Faith CoLab: Tapestry of Faith: Principled Commitment: An Adult Program on Building Strong Relationships

Activity 2: Reflecting On Generosity And Gratitude

Activity time: 45 minutes

Materials for Activity

  • Newsprint
  • Easel
  • Markers
  • Low-stick masking tape
  • Newsprint sheet with prepared questions (see Preparation)
  • Writing paper (at least one sheet per person)
  • Pens or pencils
  • Tables or hard surfaces for writing
  • Optional: Music and music player (see Preparation)

Preparation for Activity

  • Write the following three questions on newsprint:
    • What have I received from this person?
    • What have I given to this person?
    • What troubles and difficulties have I caused this person?
  • Set up tables, or find books or other hard surfaces for writing.
  • If desired, select some quiet, relaxing music to play in the background during the writing portion of this activity.

Description of Activity

Ask participants to recall their thoughts when the opening meditation invited them to consider the gifts they bring to their relationship. Invite volunteers to call out one word that describes one of those gifts. Quickly list the responses on newsprint as they are offered. No discussion is necessary. When a variety of words have been listed, post the newsprint sheet on the wall.

Offer these or similar words to help participants focus on the meaning of generosity:

By reflecting on the gifts we have received, those we have given, and those we intend to give, we may make discoveries about our unique spiritual journey.

So often in relationships, we focus on getting rather than giving. We ask ourselves, "Is my partner serving my needs?" or "What has my partner done for the relationship lately?" And as the relationship progresses, we often begin to take our partner's gifts for granted. Cultivating both generosity and gratitude can help the relationship stay rich and vital.

Performing simple acts of kindness is a good start. But generosity can go much deeper. We can bestow all types of blessings on each other to enhance our intimate connection. Also, we can give generously as a way to make a ripple in the larger universe. Giving and sharing are spiritual acts that foster our growth in many ways.

Ask participants:

  • What is the relationship between generosity and gratitude?
  • In what ways can generosity and gratitude get out of balance between partners?
  • Is it typical for each partner to think that she/he is more generous than the other? If so, what are some ways in which this dynamic can be addressed?

Explain to participants:

One way of increasing gratitude and generosity in a relationship is called Naikan. This reflective practice originated in twentieth-century Japan. It has roots in Buddhism and Eastern psychology. The word Naikan means "looking inside." Its practice cultivates awareness of the self in relationship to others.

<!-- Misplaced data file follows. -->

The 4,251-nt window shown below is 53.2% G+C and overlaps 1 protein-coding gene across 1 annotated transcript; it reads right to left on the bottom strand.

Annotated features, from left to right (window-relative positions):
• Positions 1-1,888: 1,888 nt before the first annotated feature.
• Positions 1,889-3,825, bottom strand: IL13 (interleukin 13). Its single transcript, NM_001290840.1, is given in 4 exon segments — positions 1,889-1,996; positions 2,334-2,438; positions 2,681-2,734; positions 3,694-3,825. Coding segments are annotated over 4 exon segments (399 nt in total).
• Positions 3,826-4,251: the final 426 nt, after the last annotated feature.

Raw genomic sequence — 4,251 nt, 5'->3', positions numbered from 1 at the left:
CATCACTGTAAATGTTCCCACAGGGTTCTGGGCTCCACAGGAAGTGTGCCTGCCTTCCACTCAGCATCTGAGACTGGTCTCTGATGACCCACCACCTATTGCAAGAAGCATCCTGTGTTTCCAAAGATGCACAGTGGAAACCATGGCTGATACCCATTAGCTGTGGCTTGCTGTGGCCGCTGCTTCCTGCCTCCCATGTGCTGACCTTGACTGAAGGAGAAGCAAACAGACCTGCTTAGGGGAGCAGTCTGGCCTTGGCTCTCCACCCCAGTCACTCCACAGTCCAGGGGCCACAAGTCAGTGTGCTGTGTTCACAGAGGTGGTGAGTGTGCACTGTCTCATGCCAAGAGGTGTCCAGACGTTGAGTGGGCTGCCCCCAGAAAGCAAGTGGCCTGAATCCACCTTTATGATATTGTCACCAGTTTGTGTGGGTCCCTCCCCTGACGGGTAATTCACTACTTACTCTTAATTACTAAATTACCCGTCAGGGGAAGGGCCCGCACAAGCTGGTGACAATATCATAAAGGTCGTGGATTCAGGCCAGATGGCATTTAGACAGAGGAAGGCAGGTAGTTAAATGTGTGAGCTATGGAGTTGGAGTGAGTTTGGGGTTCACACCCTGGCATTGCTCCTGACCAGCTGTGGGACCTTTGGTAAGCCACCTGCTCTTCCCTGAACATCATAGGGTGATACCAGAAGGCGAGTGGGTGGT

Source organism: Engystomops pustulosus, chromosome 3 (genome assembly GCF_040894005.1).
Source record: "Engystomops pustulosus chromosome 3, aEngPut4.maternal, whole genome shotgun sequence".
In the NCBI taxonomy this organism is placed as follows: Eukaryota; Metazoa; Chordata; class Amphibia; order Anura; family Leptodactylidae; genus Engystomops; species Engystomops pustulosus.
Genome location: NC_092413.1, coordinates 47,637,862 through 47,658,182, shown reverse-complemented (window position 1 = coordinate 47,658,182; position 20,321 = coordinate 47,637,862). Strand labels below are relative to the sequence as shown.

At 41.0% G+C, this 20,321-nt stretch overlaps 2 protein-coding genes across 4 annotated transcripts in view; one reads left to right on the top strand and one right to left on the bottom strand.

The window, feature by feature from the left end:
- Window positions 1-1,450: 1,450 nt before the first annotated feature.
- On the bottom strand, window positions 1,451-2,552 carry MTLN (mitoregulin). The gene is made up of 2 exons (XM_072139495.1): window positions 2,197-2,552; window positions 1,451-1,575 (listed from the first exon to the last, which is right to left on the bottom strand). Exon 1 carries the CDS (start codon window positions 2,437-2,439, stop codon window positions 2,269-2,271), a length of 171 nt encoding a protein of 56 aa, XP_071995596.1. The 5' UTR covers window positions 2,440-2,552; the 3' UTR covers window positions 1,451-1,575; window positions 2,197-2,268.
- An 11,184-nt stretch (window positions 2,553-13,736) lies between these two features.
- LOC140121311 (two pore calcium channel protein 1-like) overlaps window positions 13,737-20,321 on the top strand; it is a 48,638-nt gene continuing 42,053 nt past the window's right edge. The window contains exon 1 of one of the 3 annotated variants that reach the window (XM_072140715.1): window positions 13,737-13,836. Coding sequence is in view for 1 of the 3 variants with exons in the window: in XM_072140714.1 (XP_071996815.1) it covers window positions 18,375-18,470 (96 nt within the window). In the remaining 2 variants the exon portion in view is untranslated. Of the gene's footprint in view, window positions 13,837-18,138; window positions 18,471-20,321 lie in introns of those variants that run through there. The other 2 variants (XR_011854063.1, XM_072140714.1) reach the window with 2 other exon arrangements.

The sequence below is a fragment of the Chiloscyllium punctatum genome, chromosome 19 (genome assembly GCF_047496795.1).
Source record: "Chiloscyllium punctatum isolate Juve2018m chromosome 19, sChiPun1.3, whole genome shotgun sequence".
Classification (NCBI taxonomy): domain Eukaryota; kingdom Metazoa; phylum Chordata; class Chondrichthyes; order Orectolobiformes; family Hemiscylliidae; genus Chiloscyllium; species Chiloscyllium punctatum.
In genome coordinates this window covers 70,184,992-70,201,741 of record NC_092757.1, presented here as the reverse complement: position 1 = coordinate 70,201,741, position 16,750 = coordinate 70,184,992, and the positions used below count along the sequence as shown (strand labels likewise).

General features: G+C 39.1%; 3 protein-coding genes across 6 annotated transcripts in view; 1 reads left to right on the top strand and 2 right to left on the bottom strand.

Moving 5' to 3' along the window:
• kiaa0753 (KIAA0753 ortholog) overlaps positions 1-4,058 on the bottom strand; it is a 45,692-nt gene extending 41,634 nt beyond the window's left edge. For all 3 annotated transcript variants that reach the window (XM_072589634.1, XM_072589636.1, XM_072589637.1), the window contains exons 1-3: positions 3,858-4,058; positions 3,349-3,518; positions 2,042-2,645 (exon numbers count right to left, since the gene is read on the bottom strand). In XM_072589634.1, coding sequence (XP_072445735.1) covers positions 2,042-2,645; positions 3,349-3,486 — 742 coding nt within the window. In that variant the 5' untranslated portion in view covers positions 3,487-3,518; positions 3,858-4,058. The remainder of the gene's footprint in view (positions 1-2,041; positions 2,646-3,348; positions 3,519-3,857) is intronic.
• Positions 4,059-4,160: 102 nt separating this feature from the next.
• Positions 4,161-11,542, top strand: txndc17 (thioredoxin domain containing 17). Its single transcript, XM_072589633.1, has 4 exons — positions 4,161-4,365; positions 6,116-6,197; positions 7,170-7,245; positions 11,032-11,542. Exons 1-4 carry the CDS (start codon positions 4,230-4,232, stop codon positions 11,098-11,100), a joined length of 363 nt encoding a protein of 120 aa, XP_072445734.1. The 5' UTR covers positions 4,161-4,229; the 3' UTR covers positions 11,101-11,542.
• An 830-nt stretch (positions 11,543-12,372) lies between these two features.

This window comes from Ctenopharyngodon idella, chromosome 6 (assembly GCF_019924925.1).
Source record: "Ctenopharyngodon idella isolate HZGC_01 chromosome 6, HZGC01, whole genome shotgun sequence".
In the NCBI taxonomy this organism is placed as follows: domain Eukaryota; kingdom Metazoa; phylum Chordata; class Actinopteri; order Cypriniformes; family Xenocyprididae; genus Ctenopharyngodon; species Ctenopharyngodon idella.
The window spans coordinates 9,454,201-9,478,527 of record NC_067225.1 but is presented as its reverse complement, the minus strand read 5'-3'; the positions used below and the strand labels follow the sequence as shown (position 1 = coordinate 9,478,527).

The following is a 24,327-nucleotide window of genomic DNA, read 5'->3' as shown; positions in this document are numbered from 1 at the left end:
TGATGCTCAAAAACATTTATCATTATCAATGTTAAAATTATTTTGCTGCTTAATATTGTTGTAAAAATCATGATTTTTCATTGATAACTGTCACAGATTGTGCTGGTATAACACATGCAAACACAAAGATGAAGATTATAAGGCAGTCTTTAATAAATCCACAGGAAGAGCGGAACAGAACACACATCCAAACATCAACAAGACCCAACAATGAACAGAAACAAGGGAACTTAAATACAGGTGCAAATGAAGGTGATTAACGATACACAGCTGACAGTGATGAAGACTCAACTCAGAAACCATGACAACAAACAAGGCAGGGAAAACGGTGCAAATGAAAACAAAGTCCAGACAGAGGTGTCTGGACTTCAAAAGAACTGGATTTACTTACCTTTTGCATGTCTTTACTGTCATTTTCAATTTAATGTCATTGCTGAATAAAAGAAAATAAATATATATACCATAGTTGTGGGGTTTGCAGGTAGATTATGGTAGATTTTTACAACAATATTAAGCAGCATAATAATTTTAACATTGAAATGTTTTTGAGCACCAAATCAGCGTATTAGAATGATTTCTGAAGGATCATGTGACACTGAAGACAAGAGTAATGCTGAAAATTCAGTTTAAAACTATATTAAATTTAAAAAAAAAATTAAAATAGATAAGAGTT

Display the newsprint sheet that you prepared in advance with these three questions:

  • What have I received from this person?
  • What have I given to this person?
  • What troubles and difficulties have I caused this person?

Explain that the practice of Naikan begins with these three simple questions. (They are articulated by Gregg Krech in the book Naikan: Gratitude, Grace, and the Japanese Art of Self-Reflection.) Ask participants:

  • What questions - so often asked - don't you see here? (Examples: "What troubles has this person caused me?" or "What do I want?")

Explain that many people, in their day-to-day thinking, tend to focus on the negative - what their partner is doing wrong or has failed to do. Naikan encourages us to shift our focus to the positive - the many gifts offered by our partner. For example, if someone is continually disappointed because his/her partner doesn't clean the bathroom, Naikan does not encourage reflection on this perceived deficit. Instead, it encourages reflection on all the partner has given: "Yesterday she planted a beautiful tree in our yard." "He made me breakfast this morning when I was in a rush." "She went to a birthday party with me last week only because I wanted to go."

Distribute writing paper and pens or pencils. Invite participants into a time of individual reflection on the three basic questions of Naikan. Encourage participants to write down specific examples from the last month or so. Explain that there will be an opportunity to share these responses with their partners later in the workshop and beyond.

Allow fifteen minutes for individual reflection. You may wish to play quiet, relaxing music in the background during this exercise.

After fifteen minutes, invite participants to pair up with their partners and spend another fifteen minutes sharing their responses. Explain that this is an opportunity for them to express gratitude to one another - to say "Thank you." Mention that it is okay if some lists are longer than others. It takes different people different amounts of time to think and write things down. And it is okay if in the past month one partner has indeed given more than the other - sometimes that happens in relationships. The best response to this is gratitude.

Suggest that partners focus on sharing their responses to the first two questions. If there is time, they may move on to the third question. Otherwise, this question can be saved for couples' consideration at home.

After fifteen minutes, re-gather the whole group. Ask:

  • What did it feel like to share these lists with your partner? Were you surprised or particularly touched by anything that showed up on the lists?
  • In the time of individual reflection, what did it feel like to notice things given and received?
  • Have you experienced built-up tensions getting in the way of generosity and gratitude? If so, what can help you reconnect with a generous and grateful spirit?
  • Does the gratitude experienced in this exercise inspire you to think or act differently? If so, how?